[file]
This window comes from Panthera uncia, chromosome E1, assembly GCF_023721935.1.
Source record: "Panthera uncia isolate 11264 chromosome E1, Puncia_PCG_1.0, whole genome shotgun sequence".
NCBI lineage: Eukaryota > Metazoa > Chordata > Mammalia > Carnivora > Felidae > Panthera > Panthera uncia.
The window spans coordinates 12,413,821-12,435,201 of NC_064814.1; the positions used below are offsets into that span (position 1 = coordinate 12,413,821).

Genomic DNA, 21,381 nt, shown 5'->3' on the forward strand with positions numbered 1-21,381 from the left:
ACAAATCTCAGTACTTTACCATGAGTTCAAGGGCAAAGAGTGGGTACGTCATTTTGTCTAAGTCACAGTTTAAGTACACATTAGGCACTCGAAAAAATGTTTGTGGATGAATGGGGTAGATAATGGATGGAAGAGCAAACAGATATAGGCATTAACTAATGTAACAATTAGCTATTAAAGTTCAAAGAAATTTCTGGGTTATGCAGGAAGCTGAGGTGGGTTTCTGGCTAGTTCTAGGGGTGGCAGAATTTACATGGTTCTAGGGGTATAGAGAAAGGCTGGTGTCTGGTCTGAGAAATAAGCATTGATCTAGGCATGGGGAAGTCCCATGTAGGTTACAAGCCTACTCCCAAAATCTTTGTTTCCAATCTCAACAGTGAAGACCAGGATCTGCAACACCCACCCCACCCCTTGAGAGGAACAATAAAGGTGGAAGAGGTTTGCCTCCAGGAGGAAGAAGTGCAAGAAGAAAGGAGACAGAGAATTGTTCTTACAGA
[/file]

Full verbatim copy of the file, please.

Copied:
This window comes from Panthera uncia, chromosome E1, assembly GCF_023721935.1.
Source record: "Panthera uncia isolate 11264 chromosome E1, Puncia_PCG_1.0, whole genome shotgun sequence".
NCBI lineage: Eukaryota > Metazoa > Chordata > Mammalia > Carnivora > Felidae > Panthera > Panthera uncia.
The window spans coordinates 12,413,821-12,435,201 of NC_064814.1; the positions used below are offsets into that span (position 1 = coordinate 12,413,821).

Genomic DNA, 21,381 nt, shown 5'->3' on the forward strand with positions numbered 1-21,381 from the left:
ACAAATCTCAGTACTTTACCATGAGTTCAAGGGCAAAGAGTGGGTACGTCATTTTGTCTAAGTCACAGTTTAAGTACACATTAGGCACTCGAAAAAATGTTTGTGGATGAATGGGGTAGATAATGGATGGAAGAGCAAACAGATATAGGCATTAACTAATGTAACAATTAGCTATTAAAGTTCAAAGAAATTTCTGGGTTATGCAGGAAGCTGAGGTGGGTTTCTGGCTAGTTCTAGGGGTGGCAGAATTTACATGGTTCTAGGGGTATAGAGAAAGGCTGGTGTCTGGTCTGAGAAATAAGCATTGATCTAGGCATGGGGAAGTCCCATGTAGGTTACAAGCCTACTCCCAAAATCTTTGTTTCCAATCTCAACAGTGAAGACCAGGATCTGCAACACCCACCCCACCCCTTGAGAGGAACAATAAAGGTGGAAGAGGTTTGCCTCCAGGAGGAAGAAGTGCAAGAAGAAAGGAGACAGAGAATTGTTCTTACAGA